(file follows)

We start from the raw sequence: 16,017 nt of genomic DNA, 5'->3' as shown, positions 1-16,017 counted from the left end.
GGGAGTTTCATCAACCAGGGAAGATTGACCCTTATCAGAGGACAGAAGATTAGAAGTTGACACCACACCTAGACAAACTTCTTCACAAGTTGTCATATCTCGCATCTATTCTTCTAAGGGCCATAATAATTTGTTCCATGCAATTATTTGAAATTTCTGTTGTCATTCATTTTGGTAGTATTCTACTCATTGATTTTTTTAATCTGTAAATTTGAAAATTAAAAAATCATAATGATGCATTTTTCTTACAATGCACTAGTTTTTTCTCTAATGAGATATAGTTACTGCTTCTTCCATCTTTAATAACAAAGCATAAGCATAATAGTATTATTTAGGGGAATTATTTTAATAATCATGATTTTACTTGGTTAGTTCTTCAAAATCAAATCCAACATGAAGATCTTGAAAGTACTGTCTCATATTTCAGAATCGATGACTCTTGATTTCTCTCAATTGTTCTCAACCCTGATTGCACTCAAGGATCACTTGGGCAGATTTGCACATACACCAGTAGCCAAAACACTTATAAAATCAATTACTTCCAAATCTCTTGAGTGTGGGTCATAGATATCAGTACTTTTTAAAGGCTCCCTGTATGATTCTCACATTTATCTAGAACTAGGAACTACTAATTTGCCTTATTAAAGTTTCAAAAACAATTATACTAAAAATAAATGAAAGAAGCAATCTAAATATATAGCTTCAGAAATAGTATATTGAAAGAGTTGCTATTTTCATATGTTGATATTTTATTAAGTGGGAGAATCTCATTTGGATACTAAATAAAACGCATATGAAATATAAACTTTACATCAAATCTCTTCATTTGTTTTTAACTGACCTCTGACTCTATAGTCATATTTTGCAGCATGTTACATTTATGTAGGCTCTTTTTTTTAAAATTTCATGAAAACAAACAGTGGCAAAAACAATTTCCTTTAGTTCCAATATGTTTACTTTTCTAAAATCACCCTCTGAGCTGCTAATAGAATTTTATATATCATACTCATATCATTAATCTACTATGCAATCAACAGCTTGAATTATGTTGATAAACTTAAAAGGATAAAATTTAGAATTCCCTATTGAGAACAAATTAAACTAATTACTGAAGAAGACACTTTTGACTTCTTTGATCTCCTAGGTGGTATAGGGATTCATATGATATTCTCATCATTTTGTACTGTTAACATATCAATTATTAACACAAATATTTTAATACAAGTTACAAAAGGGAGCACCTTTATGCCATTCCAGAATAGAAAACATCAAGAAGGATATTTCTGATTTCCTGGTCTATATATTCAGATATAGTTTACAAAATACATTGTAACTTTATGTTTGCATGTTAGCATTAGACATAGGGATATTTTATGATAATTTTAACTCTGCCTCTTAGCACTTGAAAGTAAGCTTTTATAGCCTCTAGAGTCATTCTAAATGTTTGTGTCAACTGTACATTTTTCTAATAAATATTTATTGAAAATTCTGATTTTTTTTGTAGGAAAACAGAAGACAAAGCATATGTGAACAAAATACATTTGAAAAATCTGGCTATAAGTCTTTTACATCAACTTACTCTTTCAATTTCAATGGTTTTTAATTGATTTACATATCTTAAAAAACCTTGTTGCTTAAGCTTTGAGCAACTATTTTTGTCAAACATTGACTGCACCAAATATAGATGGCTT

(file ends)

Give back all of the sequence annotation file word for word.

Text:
We start from the raw sequence: 16,017 nt of genomic DNA, 5'->3' as shown, positions 1-16,017 counted from the left end.
GGGAGTTTCATCAACCAGGGAAGATTGACCCTTATCAGAGGACAGAAGATTAGAAGTTGACACCACACCTAGACAAACTTCTTCACAAGTTGTCATATCTCGCATCTATTCTTCTAAGGGCCATAATAATTTGTTCCATGCAATTATTTGAAATTTCTGTTGTCATTCATTTTGGTAGTATTCTACTCATTGATTTTTTTAATCTGTAAATTTGAAAATTAAAAAATCATAATGATGCATTTTTCTTACAATGCACTAGTTTTTTCTCTAATGAGATATAGTTACTGCTTCTTCCATCTTTAATAACAAAGCATAAGCATAATAGTATTATTTAGGGGAATTATTTTAATAATCATGATTTTACTTGGTTAGTTCTTCAAAATCAAATCCAACATGAAGATCTTGAAAGTACTGTCTCATATTTCAGAATCGATGACTCTTGATTTCTCTCAATTGTTCTCAACCCTGATTGCACTCAAGGATCACTTGGGCAGATTTGCACATACACCAGTAGCCAAAACACTTATAAAATCAATTACTTCCAAATCTCTTGAGTGTGGGTCATAGATATCAGTACTTTTTAAAGGCTCCCTGTATGATTCTCACATTTATCTAGAACTAGGAACTACTAATTTGCCTTATTAAAGTTTCAAAAACAATTATACTAAAAATAAATGAAAGAAGCAATCTAAATATATAGCTTCAGAAATAGTATATTGAAAGAGTTGCTATTTTCATATGTTGATATTTTATTAAGTGGGAGAATCTCATTTGGATACTAAATAAAACGCATATGAAATATAAACTTTACATCAAATCTCTTCATTTGTTTTTAACTGACCTCTGACTCTATAGTCATATTTTGCAGCATGTTACATTTATGTAGGCTCTTTTTTTTAAAATTTCATGAAAACAAACAGTGGCAAAAACAATTTCCTTTAGTTCCAATATGTTTACTTTTCTAAAATCACCCTCTGAGCTGCTAATAGAATTTTATATATCATACTCATATCATTAATCTACTATGCAATCAACAGCTTGAATTATGTTGATAAACTTAAAAGGATAAAATTTAGAATTCCCTATTGAGAACAAATTAAACTAATTACTGAAGAAGACACTTTTGACTTCTTTGATCTCCTAGGTGGTATAGGGATTCATATGATATTCTCATCATTTTGTACTGTTAACATATCAATTATTAACACAAATATTTTAATACAAGTTACAAAAGGGAGCACCTTTATGCCATTCCAGAATAGAAAACATCAAGAAGGATATTTCTGATTTCCTGGTCTATATATTCAGATATAGTTTACAAAATACATTGTAACTTTATGTTTGCATGTTAGCATTAGACATAGGGATATTTTATGATAATTTTAACTCTGCCTCTTAGCACTTGAAAGTAAGCTTTTATAGCCTCTAGAGTCATTCTAAATGTTTGTGTCAACTGTACATTTTTCTAATAAATATTTATTGAAAATTCTGATTTTTTTTGTAGGAAAACAGAAGACAAAGCATATGTGAACAAAATACATTTGAAAAATCTGGCTATAAGTCTTTTACATCAACTTACTCTTTCAATTTCAATGGTTTTTAATTGATTTACATATCTTAAAAAACCTTGTTGCTTAAGCTTTGAGCAACTATTTTTGTCAAACATTGACTGCACCAAATATAGATGGCTT